The Future of Afghan Economy

Malali Bashir

The political and security uncertainty has increased in Afghanistan amid the approaching date of transition of its state of handing over the security responsibilities from International forces to Afghans in 2014. The consequences are surely apparent on the citizens, the investors, the donors and other stakeholders.  The challenges lay ahead of the country in the form of firstly donors’ pledge for any further aid because of global economic slowdown and because of the corrupt government of Afghanistan. Secondly, the impact of security forces’ shift on investors’ confidence, economy and jobs. But, there are some alternative options for the country that might halt worsening the situation in the future as predicted by many.

The BBC News reports that according to the World Bank, the Afghan economy is highly dependent on foreign aid making gross domestic product (GDP) of the country more than 95 percent between 2010 and 2011. And an estimate of 6 to 10 percent of the population worked with projects financed by aid. Hence many fear that the Afghan economy may plummet after the withdrawal of the International forces which make a significant part of it.

The projections of OECD-DAC Survey on Donors’ Forward Spending Plans for 2012 to 2015 note, that the overall global country programmable aid (CPA) will be sluggish with “largest drops expected for Haiti and Afghanistan”. However, according to the World Bank, the pledged amount of $4 billion per year on average in Tokyo conference in July 2012 will be used over the next years for the financial gap (civilian), says a report of the Daily Outlook Afghanistan.

The economic stagnation was the general regional problem in 2012. A World Bank report “Global Economic Prospects” confirms that the overall South Asian economic growth deteriorated in 2012 to an estimated 5.4 percent, from 7.4 percent the preceding year. The reasons mentioned are shortage of electricity, late monsoon rains, macroeconomic imbalances including large fiscal deficits and high inflation, doubts about policy and security situation also accompanied by negative influences from weak global economy and the Euro Area debt crisis. Afghanistan’s real GDP may decrease from 10 percent of over the past decade to 4-6 percent for 2013-2015 according to the projections in the report.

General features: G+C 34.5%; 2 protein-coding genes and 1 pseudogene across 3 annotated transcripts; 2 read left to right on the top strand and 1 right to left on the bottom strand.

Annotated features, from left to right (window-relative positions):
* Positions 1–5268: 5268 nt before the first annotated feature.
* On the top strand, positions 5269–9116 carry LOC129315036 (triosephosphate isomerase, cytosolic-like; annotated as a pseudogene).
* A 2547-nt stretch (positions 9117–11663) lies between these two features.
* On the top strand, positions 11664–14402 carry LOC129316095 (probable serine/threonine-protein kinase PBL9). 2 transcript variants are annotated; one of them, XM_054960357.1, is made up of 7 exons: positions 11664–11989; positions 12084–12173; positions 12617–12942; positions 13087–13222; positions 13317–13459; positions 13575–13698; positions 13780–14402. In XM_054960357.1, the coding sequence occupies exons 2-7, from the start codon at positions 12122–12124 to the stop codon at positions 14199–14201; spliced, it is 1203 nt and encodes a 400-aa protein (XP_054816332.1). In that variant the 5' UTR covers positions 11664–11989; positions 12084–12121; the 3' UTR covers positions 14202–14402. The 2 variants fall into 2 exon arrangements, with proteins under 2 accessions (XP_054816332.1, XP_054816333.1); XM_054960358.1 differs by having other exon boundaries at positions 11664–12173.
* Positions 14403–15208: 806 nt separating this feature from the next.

On the other hand, the World Bank’s Afghanistan Economic Update said that a double-digit growth rate of 11 percent in 2012 makes Afghanistan the fastest growing economy in South Asia. The report adds that the services and construction sectors continue to grow strongly, driven mostly by continued high military spending and external aid. “Afghanistan's economy is growing strongly as a result of an exceptionally good harvest this year.”
In order to meet the millennium development goals (MDGs), the government needs to help people be productive by providing them accessible fundamental services such as education, agriculture and irrigation, health, network of roads and power supply. Weak infrastructure has been a great obstacle in the development process and thus has put a pressure on the efforts for a sustainable economy.

Firstly, poor security conditions have always been an impediment in the rebuilding and development process and thus have an adverse effect on economy. “Pakistan’s continued acceptance of sanctuaries for Afghan-focused insurgents and failure to interdict (explosive) materials and components continue to undermine the security of Afghanistan and pose an enduring threat to US, coalition and Afghan forces,” AFP quotes a report from the Pentagon in December 2012. Hopes, though, remain regarding the role of Pakistan and with an increased pressure from stakeholders as the PakistanToday reports, “The US authorities are now urging Islamabad to impress upon the Afghan Taliban to join the reconciliation process.” Pakistan has shown interest in taking some serious steps towards playing its highly important role in the peace process and strengthening bi-lateral relationships with Afghanistan, for example, the release of Afghan Taliban.